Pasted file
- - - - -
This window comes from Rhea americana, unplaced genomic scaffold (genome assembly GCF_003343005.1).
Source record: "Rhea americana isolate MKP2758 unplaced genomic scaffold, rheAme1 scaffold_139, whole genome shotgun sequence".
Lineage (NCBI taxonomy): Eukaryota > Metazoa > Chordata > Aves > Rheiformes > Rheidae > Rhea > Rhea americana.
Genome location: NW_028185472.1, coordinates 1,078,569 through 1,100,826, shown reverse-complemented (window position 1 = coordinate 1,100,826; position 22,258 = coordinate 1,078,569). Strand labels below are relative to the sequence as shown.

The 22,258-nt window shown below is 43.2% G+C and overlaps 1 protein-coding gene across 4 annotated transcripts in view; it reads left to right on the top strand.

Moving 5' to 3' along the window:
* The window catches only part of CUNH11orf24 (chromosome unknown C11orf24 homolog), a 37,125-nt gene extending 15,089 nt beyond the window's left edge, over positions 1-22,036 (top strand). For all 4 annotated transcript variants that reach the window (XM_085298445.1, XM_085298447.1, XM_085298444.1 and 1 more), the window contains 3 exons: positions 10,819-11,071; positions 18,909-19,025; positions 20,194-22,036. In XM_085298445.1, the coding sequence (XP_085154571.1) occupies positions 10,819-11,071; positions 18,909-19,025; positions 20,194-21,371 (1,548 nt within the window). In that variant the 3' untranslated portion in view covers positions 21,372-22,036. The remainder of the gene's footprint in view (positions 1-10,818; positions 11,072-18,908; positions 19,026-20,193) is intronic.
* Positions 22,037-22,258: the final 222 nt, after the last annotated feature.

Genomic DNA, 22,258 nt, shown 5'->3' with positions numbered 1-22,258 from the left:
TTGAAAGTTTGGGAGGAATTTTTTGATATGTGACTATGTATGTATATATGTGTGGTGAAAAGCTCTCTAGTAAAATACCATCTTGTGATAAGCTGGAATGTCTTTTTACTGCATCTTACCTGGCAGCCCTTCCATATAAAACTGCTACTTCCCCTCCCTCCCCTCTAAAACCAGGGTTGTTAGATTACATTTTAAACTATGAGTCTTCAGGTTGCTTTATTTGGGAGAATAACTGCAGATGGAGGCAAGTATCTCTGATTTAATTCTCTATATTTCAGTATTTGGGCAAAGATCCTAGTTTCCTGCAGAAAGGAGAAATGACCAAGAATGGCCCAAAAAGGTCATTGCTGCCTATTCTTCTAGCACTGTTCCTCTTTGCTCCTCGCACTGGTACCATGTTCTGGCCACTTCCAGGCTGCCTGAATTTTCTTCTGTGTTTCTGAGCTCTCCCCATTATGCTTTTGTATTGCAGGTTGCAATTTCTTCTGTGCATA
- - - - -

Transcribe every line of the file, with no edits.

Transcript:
This window comes from Rhea americana, unplaced genomic scaffold (genome assembly GCF_003343005.1).
Source record: "Rhea americana isolate MKP2758 unplaced genomic scaffold, rheAme1 scaffold_139, whole genome shotgun sequence".
Lineage (NCBI taxonomy): Eukaryota > Metazoa > Chordata > Aves > Rheiformes > Rheidae > Rhea > Rhea americana.
Genome location: NW_028185472.1, coordinates 1,078,569 through 1,100,826, shown reverse-complemented (window position 1 = coordinate 1,100,826; position 22,258 = coordinate 1,078,569). Strand labels below are relative to the sequence as shown.

The 22,258-nt window shown below is 43.2% G+C and overlaps 1 protein-coding gene across 4 annotated transcripts in view; it reads left to right on the top strand.

Moving 5' to 3' along the window:
* The window catches only part of CUNH11orf24 (chromosome unknown C11orf24 homolog), a 37,125-nt gene extending 15,089 nt beyond the window's left edge, over positions 1-22,036 (top strand). For all 4 annotated transcript variants that reach the window (XM_085298445.1, XM_085298447.1, XM_085298444.1 and 1 more), the window contains 3 exons: positions 10,819-11,071; positions 18,909-19,025; positions 20,194-22,036. In XM_085298445.1, the coding sequence (XP_085154571.1) occupies positions 10,819-11,071; positions 18,909-19,025; positions 20,194-21,371 (1,548 nt within the window). In that variant the 3' untranslated portion in view covers positions 21,372-22,036. The remainder of the gene's footprint in view (positions 1-10,818; positions 11,072-18,908; positions 19,026-20,193) is intronic.
* Positions 22,037-22,258: the final 222 nt, after the last annotated feature.

Genomic DNA, 22,258 nt, shown 5'->3' with positions numbered 1-22,258 from the left:
TTGAAAGTTTGGGAGGAATTTTTTGATATGTGACTATGTATGTATATATGTGTGGTGAAAAGCTCTCTAGTAAAATACCATCTTGTGATAAGCTGGAATGTCTTTTTACTGCATCTTACCTGGCAGCCCTTCCATATAAAACTGCTACTTCCCCTCCCTCCCCTCTAAAACCAGGGTTGTTAGATTACATTTTAAACTATGAGTCTTCAGGTTGCTTTATTTGGGAGAATAACTGCAGATGGAGGCAAGTATCTCTGATTTAATTCTCTATATTTCAGTATTTGGGCAAAGATCCTAGTTTCCTGCAGAAAGGAGAAATGACCAAGAATGGCCCAAAAAGGTCATTGCTGCCTATTCTTCTAGCACTGTTCCTCTTTGCTCCTCGCACTGGTACCATGTTCTGGCCACTTCCAGGCTGCCTGAATTTTCTTCTGTGTTTCTGAGCTCTCCCCATTATGCTTTTGTATTGCAGGTTGCAATTTCTTCTGTGCATA